Dean of Student Affairs Tim Foster sent an all-campus email this evening announcing that the College will take disciplinary action against students who dressed up as Native Americans at an off-campus party before Thanksgiving. Student groups and faculty have made a concerted effort to educate students about cultural appropriation in the past year. Last May students organized a teach-in that specifically addressed concerns about the appropriation of Native American attire. The Orient will run a full story when it returns to press in Janaury.

Dear Members of the Bowdoin Community,
I write to reinforce the principles of our College and to express my personal frustration and my disapproval of harmful behavior by students who should know better.
Last month, just before Thanksgiving, students living at 83 1/2 Harpswell Road—the so-called “Crack House” rented by some members of the men’s lacrosse team—hosted a party known as “Cracksgiving,” for which students were encouraged to dress up as Pilgrims and Native Americans. The invitation urged students to attend “wearing your finest Thanksgiving attire.” Fourteen of the lacrosse team’s fifty or so members went forward with costumes, even after some of the team’s other members actively tried to talk them out of it.
For some, wearing a headdress and “war paint” on one’s face and bare chest is just harmless fun. For others, it is cultural appropriation that demonstrates poor judgment and insensitivity. And for others still, it is a racist act that perpetuates prejudice, promotes hurtful stereotypes, and demeans others. Especially disturbing is that the hosts of this event knew—or should have known—that their actions would offend; yet they went ahead with their plans nonetheless.
Unfortunately, none of this is new. Last year, there was a similar party that prompted members of our faculty and the Native American Student Association to create programming aimed at raising awareness about cultural appropriation and why it is unwelcome at Bowdoin. The event was covered in the Bowdoin Orient. And just a few weeks ago, in anticipation of Halloween and “Cracksgiving,” student leaders held a “Cultural Appropriation Fashion Show” hoping to educate students about inappropriate costumes. Many got the point and decided not to wear costumes to “Cracksgiving.” But others, including some of the party hosts who knew about and/or attended these educational efforts, chose to willfully ignore the message.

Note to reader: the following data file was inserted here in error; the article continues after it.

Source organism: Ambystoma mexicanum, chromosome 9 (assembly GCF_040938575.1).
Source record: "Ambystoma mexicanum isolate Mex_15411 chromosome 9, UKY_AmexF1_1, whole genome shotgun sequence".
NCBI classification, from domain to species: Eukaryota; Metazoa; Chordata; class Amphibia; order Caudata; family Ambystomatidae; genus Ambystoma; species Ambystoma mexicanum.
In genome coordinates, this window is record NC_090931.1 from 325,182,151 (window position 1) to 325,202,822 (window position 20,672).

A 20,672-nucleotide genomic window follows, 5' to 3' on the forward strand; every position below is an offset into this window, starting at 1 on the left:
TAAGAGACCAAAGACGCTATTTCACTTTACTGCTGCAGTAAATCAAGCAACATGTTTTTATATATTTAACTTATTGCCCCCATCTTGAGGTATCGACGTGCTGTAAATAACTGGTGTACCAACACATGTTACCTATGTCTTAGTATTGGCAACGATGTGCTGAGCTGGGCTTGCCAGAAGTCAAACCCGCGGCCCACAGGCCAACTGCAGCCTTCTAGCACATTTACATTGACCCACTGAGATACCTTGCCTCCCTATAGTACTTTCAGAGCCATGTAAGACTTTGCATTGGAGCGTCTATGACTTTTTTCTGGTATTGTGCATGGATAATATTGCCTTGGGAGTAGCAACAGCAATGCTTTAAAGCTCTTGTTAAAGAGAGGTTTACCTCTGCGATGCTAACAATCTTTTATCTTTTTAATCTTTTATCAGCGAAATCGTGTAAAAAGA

So, what can we do when we educate about prejudice, ignorance, and insensitivity but continue to have people who engage in behavior that is hurtful and demeaning to others? 
One thing we can do is to say loudly, clearly, and repeatedly that this behavior is not okay. Dean Amaez and I have had several conversations with leaders of the men’s lacrosse team, and the team and their coach have discussed this situation together. Members of the team now recognize that these actions were hurtful, and they have decided that the tradition of “Cracksgiving” has run its course.
While I’m glad the team has begun productive conversations about this matter, we must continue to educate about these issues and the impact this behavior has on members of our community. We will take disciplinary action against those who recently dressed in Native American attire since this is “conduct unbecoming of a Bowdoin student.” And we will not tolerate attempts to silence the substantial ongoing student leadership and dialogue on these issues through malicious, personal attacks posted anonymously on Yik Yak and elsewhere—posts that cannot be described as anything other than cowardly. We are, to put it bluntly, better than that.
The message must be clear: Bowdoin will not condone or tolerate behavior that divides our community and denigrates others, nor will we accept a plea of ignorance as license to avoid accountability. At this moment in America, as tensions run high about race, class, and inequality, we must continue to learn from one another, to think before we act, and to take responsibility for our actions and our mistakes.
Tim Foster
Dean of Student Affairs